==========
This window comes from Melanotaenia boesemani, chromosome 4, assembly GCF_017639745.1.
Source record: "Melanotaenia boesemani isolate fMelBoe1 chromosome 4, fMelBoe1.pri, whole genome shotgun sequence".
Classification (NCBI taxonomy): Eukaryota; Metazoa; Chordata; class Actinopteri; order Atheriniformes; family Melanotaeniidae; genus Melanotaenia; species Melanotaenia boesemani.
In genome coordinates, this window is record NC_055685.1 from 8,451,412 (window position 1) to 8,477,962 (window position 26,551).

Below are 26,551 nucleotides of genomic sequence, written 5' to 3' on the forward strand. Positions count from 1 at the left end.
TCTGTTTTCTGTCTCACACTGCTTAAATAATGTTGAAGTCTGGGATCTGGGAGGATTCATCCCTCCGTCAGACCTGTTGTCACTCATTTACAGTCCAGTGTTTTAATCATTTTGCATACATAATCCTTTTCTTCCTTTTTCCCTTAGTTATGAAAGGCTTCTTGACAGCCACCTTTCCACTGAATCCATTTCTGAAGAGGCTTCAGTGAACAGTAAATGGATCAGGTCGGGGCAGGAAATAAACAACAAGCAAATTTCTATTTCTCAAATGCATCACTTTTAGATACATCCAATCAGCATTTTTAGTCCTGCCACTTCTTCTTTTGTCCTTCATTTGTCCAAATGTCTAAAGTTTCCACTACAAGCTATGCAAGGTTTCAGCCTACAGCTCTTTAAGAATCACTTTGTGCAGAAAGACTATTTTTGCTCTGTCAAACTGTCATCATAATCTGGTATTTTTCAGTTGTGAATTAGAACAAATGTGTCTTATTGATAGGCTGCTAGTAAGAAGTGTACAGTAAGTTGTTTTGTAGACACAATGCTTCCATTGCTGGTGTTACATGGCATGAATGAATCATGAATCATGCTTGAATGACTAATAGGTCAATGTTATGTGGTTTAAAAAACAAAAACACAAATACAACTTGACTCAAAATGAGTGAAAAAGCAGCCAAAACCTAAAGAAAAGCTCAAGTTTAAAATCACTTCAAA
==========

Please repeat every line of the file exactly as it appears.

This window comes from Melanotaenia boesemani, chromosome 4, assembly GCF_017639745.1.
Source record: "Melanotaenia boesemani isolate fMelBoe1 chromosome 4, fMelBoe1.pri, whole genome shotgun sequence".
Classification (NCBI taxonomy): Eukaryota; Metazoa; Chordata; class Actinopteri; order Atheriniformes; family Melanotaeniidae; genus Melanotaenia; species Melanotaenia boesemani.
In genome coordinates, this window is record NC_055685.1 from 8,451,412 (window position 1) to 8,477,962 (window position 26,551).

Below are 26,551 nucleotides of genomic sequence, written 5' to 3' on the forward strand. Positions count from 1 at the left end.
TCTGTTTTCTGTCTCACACTGCTTAAATAATGTTGAAGTCTGGGATCTGGGAGGATTCATCCCTCCGTCAGACCTGTTGTCACTCATTTACAGTCCAGTGTTTTAATCATTTTGCATACATAATCCTTTTCTTCCTTTTTCCCTTAGTTATGAAAGGCTTCTTGACAGCCACCTTTCCACTGAATCCATTTCTGAAGAGGCTTCAGTGAACAGTAAATGGATCAGGTCGGGGCAGGAAATAAACAACAAGCAAATTTCTATTTCTCAAATGCATCACTTTTAGATACATCCAATCAGCATTTTTAGTCCTGCCACTTCTTCTTTTGTCCTTCATTTGTCCAAATGTCTAAAGTTTCCACTACAAGCTATGCAAGGTTTCAGCCTACAGCTCTTTAAGAATCACTTTGTGCAGAAAGACTATTTTTGCTCTGTCAAACTGTCATCATAATCTGGTATTTTTCAGTTGTGAATTAGAACAAATGTGTCTTATTGATAGGCTGCTAGTAAGAAGTGTACAGTAAGTTGTTTTGTAGACACAATGCTTCCATTGCTGGTGTTACATGGCATGAATGAATCATGAATCATGCTTGAATGACTAATAGGTCAATGTTATGTGGTTTAAAAAACAAAAACACAAATACAACTTGACTCAAAATGAGTGAAAAAGCAGCCAAAACCTAAAGAAAAGCTCAAGTTTAAAATCACTTCAAA